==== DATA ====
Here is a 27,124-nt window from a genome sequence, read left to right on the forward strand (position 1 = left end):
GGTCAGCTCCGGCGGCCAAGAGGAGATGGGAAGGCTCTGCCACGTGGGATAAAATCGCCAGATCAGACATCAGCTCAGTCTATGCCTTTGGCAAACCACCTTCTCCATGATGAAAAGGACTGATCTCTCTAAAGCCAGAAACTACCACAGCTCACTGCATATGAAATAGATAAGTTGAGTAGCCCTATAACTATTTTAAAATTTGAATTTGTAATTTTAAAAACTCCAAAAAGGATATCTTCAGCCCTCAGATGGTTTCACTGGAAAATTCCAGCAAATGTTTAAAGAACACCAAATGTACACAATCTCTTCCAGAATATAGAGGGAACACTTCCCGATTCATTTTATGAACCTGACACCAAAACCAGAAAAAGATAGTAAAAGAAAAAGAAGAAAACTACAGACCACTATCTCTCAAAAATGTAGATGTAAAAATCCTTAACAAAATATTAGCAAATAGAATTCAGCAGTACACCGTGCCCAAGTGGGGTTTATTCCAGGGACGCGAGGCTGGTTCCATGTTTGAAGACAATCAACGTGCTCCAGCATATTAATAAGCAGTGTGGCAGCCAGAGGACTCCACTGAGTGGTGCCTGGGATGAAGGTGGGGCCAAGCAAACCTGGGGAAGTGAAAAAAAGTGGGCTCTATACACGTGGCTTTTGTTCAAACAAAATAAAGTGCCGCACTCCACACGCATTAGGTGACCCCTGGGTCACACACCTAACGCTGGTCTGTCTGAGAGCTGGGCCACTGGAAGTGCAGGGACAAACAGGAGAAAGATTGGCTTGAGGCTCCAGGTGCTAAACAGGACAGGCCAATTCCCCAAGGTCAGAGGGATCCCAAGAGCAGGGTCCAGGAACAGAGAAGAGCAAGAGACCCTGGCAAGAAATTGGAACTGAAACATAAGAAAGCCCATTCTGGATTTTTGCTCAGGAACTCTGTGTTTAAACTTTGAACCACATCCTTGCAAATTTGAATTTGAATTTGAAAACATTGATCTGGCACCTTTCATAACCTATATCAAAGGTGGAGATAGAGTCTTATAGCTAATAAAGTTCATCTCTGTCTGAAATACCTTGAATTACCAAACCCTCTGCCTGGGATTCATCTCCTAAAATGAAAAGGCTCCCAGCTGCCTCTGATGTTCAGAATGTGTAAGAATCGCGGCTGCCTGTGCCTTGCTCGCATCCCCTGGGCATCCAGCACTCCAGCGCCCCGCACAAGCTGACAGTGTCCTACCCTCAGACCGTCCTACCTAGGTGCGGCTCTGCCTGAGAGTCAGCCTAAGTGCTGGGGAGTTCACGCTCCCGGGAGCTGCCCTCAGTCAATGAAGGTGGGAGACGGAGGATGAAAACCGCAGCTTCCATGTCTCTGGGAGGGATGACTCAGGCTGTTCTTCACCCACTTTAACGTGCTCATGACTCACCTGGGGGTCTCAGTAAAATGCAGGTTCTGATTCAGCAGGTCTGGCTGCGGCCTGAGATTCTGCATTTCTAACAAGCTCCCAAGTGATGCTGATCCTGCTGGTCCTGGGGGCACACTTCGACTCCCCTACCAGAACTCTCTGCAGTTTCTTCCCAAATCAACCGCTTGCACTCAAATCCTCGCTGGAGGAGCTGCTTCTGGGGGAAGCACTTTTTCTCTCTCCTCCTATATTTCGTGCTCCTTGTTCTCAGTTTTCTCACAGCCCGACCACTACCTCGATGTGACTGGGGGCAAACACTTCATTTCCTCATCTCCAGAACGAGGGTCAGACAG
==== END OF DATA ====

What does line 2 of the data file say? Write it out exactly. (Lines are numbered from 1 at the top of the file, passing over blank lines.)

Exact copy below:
GGTCAGCTCCGGCGGCCAAGAGGAGATGGGAAGGCTCTGCCACGTGGGATAAAATCGCCAGATCAGACATCAGCTCAGTCTATGCCTTTGGCAAACCACCTTCTCCATGATGAAAAGGACTGATCTCTCTAAAGCCAGAAACTACCACAGCTCACTGCATATGAAATAGATAAGTTGAGTAGCCCTATAACTATTTTAAAATTTGAATTTGTAATTTTAAAAACTCCAAAAAGGATATCTTCAGCCCTCAGATGGTTTCACTGGAAAATTCCAGCAAATGTTTAAAGAACACCAAATGTACACAATCTCTTCCAGAATATAGAGGGAACACTTCCCGATTCATTTTATGAACCTGACACCAAAACCAGAAAAAGATAGTAAAAGAAAAAGAAGAAAACTACAGACCACTATCTCTCAAAAATGTAGATGTAAAAATCCTTAACAAAATATTAGCAAATAGAATTCAGCAGTACACCGTGCCCAAGTGGGGTTTATTCCAGGGACGCGAGGCTGGTTCCATGTTTGAAGACAATCAACGTGCTCCAGCATATTAATAAGCAGTGTGGCAGCCAGAGGACTCCACTGAGTGGTGCCTGGGATGAAGGTGGGGCCAAGCAAACCTGGGGAAGTGAAAAAAAGTGGGCTCTATACACGTGGCTTTTGTTCAAACAAAATAAAGTGCCGCACTCCACACGCATTAGGTGACCCCTGGGTCACACACCTAACGCTGGTCTGTCTGAGAGCTGGGCCACTGGAAGTGCAGGGACAAACAGGAGAAAGATTGGCTTGAGGCTCCAGGTGCTAAACAGGACAGGCCAATTCCCCAAGGTCAGAGGGATCCCAAGAGCAGGGTCCAGGAACAGAGAAGAGCAAGAGACCCTGGCAAGAAATTGGAACTGAAACATAAGAAAGCCCATTCTGGATTTTTGCTCAGGAACTCTGTGTTTAAACTTTGAACCACATCCTTGCAAATTTGAATTTGAATTTGAAAACATTGATCTGGCACCTTTCATAACCTATATCAAAGGTGGAGATAGAGTCTTATAGCTAATAAAGTTCATCTCTGTCTGAAATACCTTGAATTACCAAACCCTCTGCCTGGGATTCATCTCCTAAAATGAAAAGGCTCCCAGCTGCCTCTGATGTTCAGAATGTGTAAGAATCGCGGCTGCCTGTGCCTTGCTCGCATCCCCTGGGCATCCAGCACTCCAGCGCCCCGCACAAGCTGACAGTGTCCTACCCTCAGACCGTCCTACCTAGGTGCGGCTCTGCCTGAGAGTCAGCCTAAGTGCTGGGGAGTTCACGCTCCCGGGAGCTGCCCTCAGTCAATGAAGGTGGGAGACGGAGGATGAAAACCGCAGCTTCCATGTCTCTGGGAGGGATGACTCAGGCTGTTCTTCACCCACTTTAACGTGCTCATGACTCACCTGGGGGTCTCAGTAAAATGCAGGTTCTGATTCAGCAGGTCTGGCTGCGGCCTGAGATTCTGCATTTCTAACAAGCTCCCAAGTGATGCTGATCCTGCTGGTCCTGGGGGCACACTTCGACTCCCCTACCAGAACTCTCTGCAGTTTCTTCCCAAATCAACCGCTTGCACTCAAATCCTCGCTGGAGGAGCTGCTTCTGGGGGAAGCACTTTTTCTCTCTCCTCCTATATTTCGTGCTCCTTGTTCTCAGTTTTCTCACAGCCCGACCACTACCTCGATGTGACTGGGGGCAAACACTTCATTTCCTCATCTCCAGAACGAGGGTCAGACAG